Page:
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This Is Where New Belgium Beer Is Born

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It's tough to turn your passion for homebrewing into something more than a hobby. And it's something else altogether to turn your small batches of basement-brewed suds into one of the country's largest breweries in less than 25 years. However, that's exactly what the founder of Colorado's New Belgium Brewing Company did.

We got a look inside the Fort Collins HQ to find out how much work goes into turning out their top-notch tipples, and how much fun they have doing it.

Back in 1989, New Belgium's founder (and then-aspiring home brewer) Jeff Lebesch embarked on a European bike tour to visit a laundry list of villages well-known for producing beer. He returned home to Colorado with a litany of recipes to test out, which resulted in his first two successful creations: a brown dubbel he named Abbey, and an amber he called Fat Tire, an homage to the two-wheeled European voyage that inspired him. The notion that a single trip to Europe can change your life's path is a tired cliche, but that's exactly what happened.

Two years later, he was earning enough praise from friends on his beer that he enlisted the help of his wife Kim to spread the word, which she did by literally knocking on neighbors' doors.

The hustling paid off big time, as New Belgium earned a great reputation right in the midst of the craft brew boom in the mid '90s. It's held onto it, too. These days they do nearly $200 million in annual sales, and employ over 480 people.

The Fort Collins facility produced nearly 1 million barrels last year. And to keep up with production, as well as to help expand their footprint, they're opening a 100,000-square-foot distribution facility in North Carolina later this year.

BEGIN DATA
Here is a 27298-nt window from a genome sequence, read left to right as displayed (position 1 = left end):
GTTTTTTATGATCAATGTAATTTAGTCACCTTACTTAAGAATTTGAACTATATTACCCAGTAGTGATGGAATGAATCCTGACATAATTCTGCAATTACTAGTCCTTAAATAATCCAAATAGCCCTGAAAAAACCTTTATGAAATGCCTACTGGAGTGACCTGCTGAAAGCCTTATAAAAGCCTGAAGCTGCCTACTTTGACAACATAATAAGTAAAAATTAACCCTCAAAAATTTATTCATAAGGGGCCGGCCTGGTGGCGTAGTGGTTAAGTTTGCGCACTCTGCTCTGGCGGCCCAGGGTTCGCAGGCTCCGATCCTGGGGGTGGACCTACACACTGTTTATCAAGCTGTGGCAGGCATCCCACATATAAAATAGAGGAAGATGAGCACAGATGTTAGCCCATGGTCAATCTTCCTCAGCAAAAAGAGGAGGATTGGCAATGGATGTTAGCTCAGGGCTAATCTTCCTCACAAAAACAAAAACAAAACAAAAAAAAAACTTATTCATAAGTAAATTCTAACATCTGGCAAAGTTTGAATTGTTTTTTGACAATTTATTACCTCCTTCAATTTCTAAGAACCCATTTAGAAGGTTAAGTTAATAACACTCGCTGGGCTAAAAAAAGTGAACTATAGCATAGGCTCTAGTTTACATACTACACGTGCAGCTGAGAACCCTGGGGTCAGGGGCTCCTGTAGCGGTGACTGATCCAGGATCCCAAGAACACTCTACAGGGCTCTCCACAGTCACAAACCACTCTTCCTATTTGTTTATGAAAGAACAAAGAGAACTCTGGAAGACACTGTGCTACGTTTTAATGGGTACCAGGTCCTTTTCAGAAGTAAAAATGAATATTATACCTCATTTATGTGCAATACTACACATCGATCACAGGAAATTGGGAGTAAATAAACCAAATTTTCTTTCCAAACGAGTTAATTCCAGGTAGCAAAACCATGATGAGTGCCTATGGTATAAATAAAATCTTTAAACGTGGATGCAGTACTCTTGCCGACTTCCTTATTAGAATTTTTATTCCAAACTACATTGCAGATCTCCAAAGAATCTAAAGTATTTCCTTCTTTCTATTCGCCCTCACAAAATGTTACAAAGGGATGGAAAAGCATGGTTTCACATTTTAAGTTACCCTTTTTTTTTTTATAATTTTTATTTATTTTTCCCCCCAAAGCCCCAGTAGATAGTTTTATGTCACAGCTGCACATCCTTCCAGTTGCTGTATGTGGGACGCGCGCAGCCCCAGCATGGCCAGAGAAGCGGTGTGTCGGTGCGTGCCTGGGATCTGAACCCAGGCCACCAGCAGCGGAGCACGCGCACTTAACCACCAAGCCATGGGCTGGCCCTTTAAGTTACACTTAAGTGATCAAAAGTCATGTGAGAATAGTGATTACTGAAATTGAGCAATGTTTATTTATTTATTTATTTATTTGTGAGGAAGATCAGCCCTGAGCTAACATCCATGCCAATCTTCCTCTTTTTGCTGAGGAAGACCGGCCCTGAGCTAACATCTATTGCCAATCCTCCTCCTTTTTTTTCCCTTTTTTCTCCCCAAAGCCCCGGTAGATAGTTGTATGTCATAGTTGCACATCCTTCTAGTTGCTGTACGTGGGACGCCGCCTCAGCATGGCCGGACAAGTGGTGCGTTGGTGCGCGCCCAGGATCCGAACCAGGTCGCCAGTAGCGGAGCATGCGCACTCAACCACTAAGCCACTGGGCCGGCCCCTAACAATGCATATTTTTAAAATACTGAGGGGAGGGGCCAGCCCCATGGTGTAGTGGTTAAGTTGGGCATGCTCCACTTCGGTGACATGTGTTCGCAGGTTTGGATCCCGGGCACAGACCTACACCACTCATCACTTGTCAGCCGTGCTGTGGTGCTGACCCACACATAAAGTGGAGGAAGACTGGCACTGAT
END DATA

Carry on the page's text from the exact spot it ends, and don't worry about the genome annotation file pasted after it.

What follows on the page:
Today, they're the third-largest craft brewery and the eighth-largest overall brewery in the U.S.

The brewery produces 11 different varieties year-round, including the signatures Fat Tire and Ranger IPA, plus a number of small-batch and limited-edition seasonal brews.

Not to mention a few crazy-delicious suds aged in wood, like their sour La Folie Brown Ale, and the sour dry-hopped Le Terroir Sour Ale. The sour beers have grown so popular that they've decided to double their foeder (wooden barrel) capacity.

To ensure flavors are consistent and for other quality assurance purposes, New Belgium has its own team of microbiologists and chemists who test each batch.

If only you'd known that being good at science could land you a well-paying gig working with beer all day, you might have paid a little more attention in class. 

They also have cadre of professional tasters with exceptional palettes to help them concoct new and unique fermented goodness.

In keeping with the brand's independent spirit, the brewery goes out of its way to be as energy-efficient as possible. Their goal is to become entirely wind-powered, and until then they pay an extra rate to ensure theirs comes from the cleanest source possible. They also use special energy-efficient kettles that can boil wort during production with exceptional speed.

Even better, 10% of the HQ's power comes from methane gas created as a byproduct of their on-site water treatment plant, converted inside this special bubble setup.

For two years now, New Belgium has been 100% employee-owned. That sort of collective mentality makes for a unique work environment, and is a big part of why the company has made it onto a few "best places to work" lists.

Judging by this midday ping pong sesh next to the bottling line, we can see why.

If you want a closer look, hitch a ride on one of their guided tours to see behind-the-scenes production, and be regaled by stories of how their most popular beers came to be. Or, you could skip all that and just hit their on-site Liquid Center to fill up growlers and taste their entire lineup of big- and small-batch suds. 


Joe McGauley is a senior editor at Supercompressor. Coincidentally, his appreciation for great beer is giving his midsection quite the fat tire.